...Faces Uncertain Future



Story by news4jax.com

JACKSONVILLE, Fla. --

The men and women who work with the Florida Highway Patrol to keep state roadways safe could soon face some major changes at the hands of a government agency that's looking at ways to save money.

Many drivers think the FHP troopers just write speeding tickets along the interstates, which is actually a good portion of their job and a revenue source for the state, but now some lawmakers are looking at several different options for the future of the FHP.

The first recommendation involves moving the FHP to the Florida Department of Law Enforcement, which includes the state detectives who handle major crimes in Florida.

The second recommendation is to move the FHP to the Department of Transportation, which builds and maintains roads.

The third choice is to make the FHP their own agency that would no longer be affiliated with the division.

The fourth option is to do away with the FHP completely.

The recommendation to possibly do away with the FHP has Jacksonville Sheriff John Rutherford up in arms.

Rutherford said with the budget cuts he has to make he couldn't understand why the state would consider having local police pick up the slack if the FHP went away.

"Here he is with one of the options is to do away with the Florida Highway Patrol and put that responsibility on me, and then when I increase revenue to cover that additional responsibility he wants to paint me the bad guy. I am furious about that," Rutherford said.

The four recommendations came from a government agency in Tallahassee that looks at state programs in search of money-saving changes.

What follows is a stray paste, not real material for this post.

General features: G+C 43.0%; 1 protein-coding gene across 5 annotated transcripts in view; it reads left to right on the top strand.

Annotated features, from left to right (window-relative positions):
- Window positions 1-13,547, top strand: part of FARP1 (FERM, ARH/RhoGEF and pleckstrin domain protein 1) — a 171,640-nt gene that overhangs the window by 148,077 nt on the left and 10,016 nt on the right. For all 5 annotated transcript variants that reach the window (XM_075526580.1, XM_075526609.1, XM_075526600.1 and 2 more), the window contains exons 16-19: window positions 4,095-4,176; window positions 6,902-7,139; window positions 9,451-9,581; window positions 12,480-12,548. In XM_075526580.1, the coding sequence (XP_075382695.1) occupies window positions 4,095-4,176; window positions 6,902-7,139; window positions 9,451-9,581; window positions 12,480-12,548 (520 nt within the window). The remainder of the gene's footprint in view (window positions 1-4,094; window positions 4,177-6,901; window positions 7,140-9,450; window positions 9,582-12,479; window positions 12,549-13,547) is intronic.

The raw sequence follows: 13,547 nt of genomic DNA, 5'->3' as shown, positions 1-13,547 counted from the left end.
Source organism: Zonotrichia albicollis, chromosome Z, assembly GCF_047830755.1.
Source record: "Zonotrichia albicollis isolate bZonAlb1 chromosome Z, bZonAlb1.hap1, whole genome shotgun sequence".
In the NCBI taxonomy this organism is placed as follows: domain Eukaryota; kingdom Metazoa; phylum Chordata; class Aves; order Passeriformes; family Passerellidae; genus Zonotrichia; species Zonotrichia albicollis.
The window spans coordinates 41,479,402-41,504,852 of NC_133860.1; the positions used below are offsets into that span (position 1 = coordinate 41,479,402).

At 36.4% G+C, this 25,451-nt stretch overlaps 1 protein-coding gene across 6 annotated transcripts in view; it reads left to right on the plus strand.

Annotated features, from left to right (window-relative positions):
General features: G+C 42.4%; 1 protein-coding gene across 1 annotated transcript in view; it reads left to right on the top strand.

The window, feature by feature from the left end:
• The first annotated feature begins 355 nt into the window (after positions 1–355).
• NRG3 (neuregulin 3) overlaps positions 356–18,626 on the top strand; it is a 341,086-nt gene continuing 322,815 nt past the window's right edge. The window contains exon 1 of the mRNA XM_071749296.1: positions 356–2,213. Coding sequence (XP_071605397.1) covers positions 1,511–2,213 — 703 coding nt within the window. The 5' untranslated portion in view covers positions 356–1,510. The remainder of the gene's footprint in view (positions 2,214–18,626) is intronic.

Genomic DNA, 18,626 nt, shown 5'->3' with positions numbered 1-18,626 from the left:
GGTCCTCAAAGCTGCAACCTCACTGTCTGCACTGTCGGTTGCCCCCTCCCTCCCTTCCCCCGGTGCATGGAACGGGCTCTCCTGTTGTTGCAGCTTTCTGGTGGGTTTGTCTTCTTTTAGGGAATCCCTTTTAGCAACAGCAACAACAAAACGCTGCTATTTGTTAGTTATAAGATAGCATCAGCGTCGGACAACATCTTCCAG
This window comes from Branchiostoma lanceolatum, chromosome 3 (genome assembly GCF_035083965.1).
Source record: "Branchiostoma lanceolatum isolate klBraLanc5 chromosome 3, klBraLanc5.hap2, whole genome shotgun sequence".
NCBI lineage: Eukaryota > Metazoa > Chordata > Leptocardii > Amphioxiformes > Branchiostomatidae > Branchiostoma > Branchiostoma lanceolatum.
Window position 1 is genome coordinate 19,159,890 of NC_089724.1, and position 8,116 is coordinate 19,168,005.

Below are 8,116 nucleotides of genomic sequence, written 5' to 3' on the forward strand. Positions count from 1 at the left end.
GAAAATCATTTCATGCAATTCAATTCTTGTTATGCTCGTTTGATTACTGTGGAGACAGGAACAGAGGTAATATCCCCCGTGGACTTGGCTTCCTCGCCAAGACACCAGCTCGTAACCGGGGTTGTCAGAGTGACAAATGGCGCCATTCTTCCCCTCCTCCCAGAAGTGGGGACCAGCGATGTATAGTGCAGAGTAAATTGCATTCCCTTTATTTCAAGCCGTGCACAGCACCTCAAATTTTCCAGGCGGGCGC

The FHP has a $217 million budget.

Reporter Jim Piggott went to the FHP headquarters on Normandy Boulevard to talk to them about the proposals before the Legislature. They agreed to talk, but after contacting their superiors they said they could not comment.

However, Sen. Stephen Wise could comment, and told Channel 4 he disagrees with any plans get rid of FHP.

"I think that has probably gone too far. I think FHP is a very good organization and has been here a long time. They patrol the interstates, and that real function that is necessary especially in the rural areas," Wise said.

Thursday afternoon, Channel 4 received an email from FHP director Col. John Cernis. Cernis wrote: "We believe that it is essential to the safety and well-being of the people of Florida that the patrol continues to provide law enforcement services on our highways. Ultimately, our state leadership, after a comprehensive and thorough review, will determine what is in the best interest of our state. We have the utmost confidence in their work and their support of the Florida Highway Patrol."